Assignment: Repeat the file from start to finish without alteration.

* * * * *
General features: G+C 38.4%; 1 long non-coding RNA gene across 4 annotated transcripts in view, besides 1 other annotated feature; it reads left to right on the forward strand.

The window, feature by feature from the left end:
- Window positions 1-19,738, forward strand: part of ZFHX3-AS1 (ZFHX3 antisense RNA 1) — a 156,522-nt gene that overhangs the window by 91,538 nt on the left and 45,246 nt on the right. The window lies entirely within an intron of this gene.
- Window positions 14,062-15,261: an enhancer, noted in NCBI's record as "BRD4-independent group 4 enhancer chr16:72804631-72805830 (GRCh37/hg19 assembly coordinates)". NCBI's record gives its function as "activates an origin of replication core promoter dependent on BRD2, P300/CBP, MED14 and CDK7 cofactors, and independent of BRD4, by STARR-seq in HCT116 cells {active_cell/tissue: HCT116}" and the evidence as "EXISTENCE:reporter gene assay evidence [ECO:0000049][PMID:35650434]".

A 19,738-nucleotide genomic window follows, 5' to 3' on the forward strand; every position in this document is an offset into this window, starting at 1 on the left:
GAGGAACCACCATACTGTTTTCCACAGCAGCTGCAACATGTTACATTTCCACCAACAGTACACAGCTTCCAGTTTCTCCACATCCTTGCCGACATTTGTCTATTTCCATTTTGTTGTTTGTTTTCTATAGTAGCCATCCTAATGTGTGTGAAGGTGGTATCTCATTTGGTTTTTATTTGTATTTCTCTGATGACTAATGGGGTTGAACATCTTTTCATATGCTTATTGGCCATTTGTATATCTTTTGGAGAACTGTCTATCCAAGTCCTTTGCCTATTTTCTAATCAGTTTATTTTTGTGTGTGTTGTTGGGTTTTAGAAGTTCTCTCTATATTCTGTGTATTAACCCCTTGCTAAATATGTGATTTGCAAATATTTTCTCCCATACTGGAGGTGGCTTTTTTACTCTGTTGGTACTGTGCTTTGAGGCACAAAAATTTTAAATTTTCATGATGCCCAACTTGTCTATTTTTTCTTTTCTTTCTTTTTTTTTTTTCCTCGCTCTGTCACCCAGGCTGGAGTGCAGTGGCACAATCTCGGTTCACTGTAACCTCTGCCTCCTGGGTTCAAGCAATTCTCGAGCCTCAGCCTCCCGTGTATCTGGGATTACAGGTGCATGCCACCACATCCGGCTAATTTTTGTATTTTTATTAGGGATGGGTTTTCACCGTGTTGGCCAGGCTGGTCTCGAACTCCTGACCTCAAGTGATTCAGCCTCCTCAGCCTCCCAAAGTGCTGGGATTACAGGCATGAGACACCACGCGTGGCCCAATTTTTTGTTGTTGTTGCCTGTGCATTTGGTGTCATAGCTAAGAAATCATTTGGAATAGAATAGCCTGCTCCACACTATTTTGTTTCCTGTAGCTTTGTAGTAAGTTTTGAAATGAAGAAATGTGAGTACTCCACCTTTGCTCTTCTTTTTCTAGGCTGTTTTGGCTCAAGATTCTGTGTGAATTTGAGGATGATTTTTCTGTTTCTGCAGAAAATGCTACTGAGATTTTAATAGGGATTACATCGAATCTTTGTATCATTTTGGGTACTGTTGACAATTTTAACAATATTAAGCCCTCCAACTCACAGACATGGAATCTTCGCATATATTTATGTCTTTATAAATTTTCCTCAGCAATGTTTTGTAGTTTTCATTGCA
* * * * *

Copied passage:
General features: G+C 38.4%; 1 long non-coding RNA gene across 4 annotated transcripts in view, besides 1 other annotated feature; it reads left to right on the forward strand.

The window, feature by feature from the left end:
- Window positions 1-19,738, forward strand: part of ZFHX3-AS1 (ZFHX3 antisense RNA 1) — a 156,522-nt gene that overhangs the window by 91,538 nt on the left and 45,246 nt on the right. The window lies entirely within an intron of this gene.
- Window positions 14,062-15,261: an enhancer, noted in NCBI's record as "BRD4-independent group 4 enhancer chr16:72804631-72805830 (GRCh37/hg19 assembly coordinates)". NCBI's record gives its function as "activates an origin of replication core promoter dependent on BRD2, P300/CBP, MED14 and CDK7 cofactors, and independent of BRD4, by STARR-seq in HCT116 cells {active_cell/tissue: HCT116}" and the evidence as "EXISTENCE:reporter gene assay evidence [ECO:0000049][PMID:35650434]".

A 19,738-nucleotide genomic window follows, 5' to 3' on the forward strand; every position in this document is an offset into this window, starting at 1 on the left:
GAGGAACCACCATACTGTTTTCCACAGCAGCTGCAACATGTTACATTTCCACCAACAGTACACAGCTTCCAGTTTCTCCACATCCTTGCCGACATTTGTCTATTTCCATTTTGTTGTTTGTTTTCTATAGTAGCCATCCTAATGTGTGTGAAGGTGGTATCTCATTTGGTTTTTATTTGTATTTCTCTGATGACTAATGGGGTTGAACATCTTTTCATATGCTTATTGGCCATTTGTATATCTTTTGGAGAACTGTCTATCCAAGTCCTTTGCCTATTTTCTAATCAGTTTATTTTTGTGTGTGTTGTTGGGTTTTAGAAGTTCTCTCTATATTCTGTGTATTAACCCCTTGCTAAATATGTGATTTGCAAATATTTTCTCCCATACTGGAGGTGGCTTTTTTACTCTGTTGGTACTGTGCTTTGAGGCACAAAAATTTTAAATTTTCATGATGCCCAACTTGTCTATTTTTTCTTTTCTTTCTTTTTTTTTTTTCCTCGCTCTGTCACCCAGGCTGGAGTGCAGTGGCACAATCTCGGTTCACTGTAACCTCTGCCTCCTGGGTTCAAGCAATTCTCGAGCCTCAGCCTCCCGTGTATCTGGGATTACAGGTGCATGCCACCACATCCGGCTAATTTTTGTATTTTTATTAGGGATGGGTTTTCACCGTGTTGGCCAGGCTGGTCTCGAACTCCTGACCTCAAGTGATTCAGCCTCCTCAGCCTCCCAAAGTGCTGGGATTACAGGCATGAGACACCACGCGTGGCCCAATTTTTTGTTGTTGTTGCCTGTGCATTTGGTGTCATAGCTAAGAAATCATTTGGAATAGAATAGCCTGCTCCACACTATTTTGTTTCCTGTAGCTTTGTAGTAAGTTTTGAAATGAAGAAATGTGAGTACTCCACCTTTGCTCTTCTTTTTCTAGGCTGTTTTGGCTCAAGATTCTGTGTGAATTTGAGGATGATTTTTCTGTTTCTGCAGAAAATGCTACTGAGATTTTAATAGGGATTACATCGAATCTTTGTATCATTTTGGGTACTGTTGACAATTTTAACAATATTAAGCCCTCCAACTCACAGACATGGAATCTTCGCATATATTTATGTCTTTATAAATTTTCCTCAGCAATGTTTTGTAGTTTTCATTGCA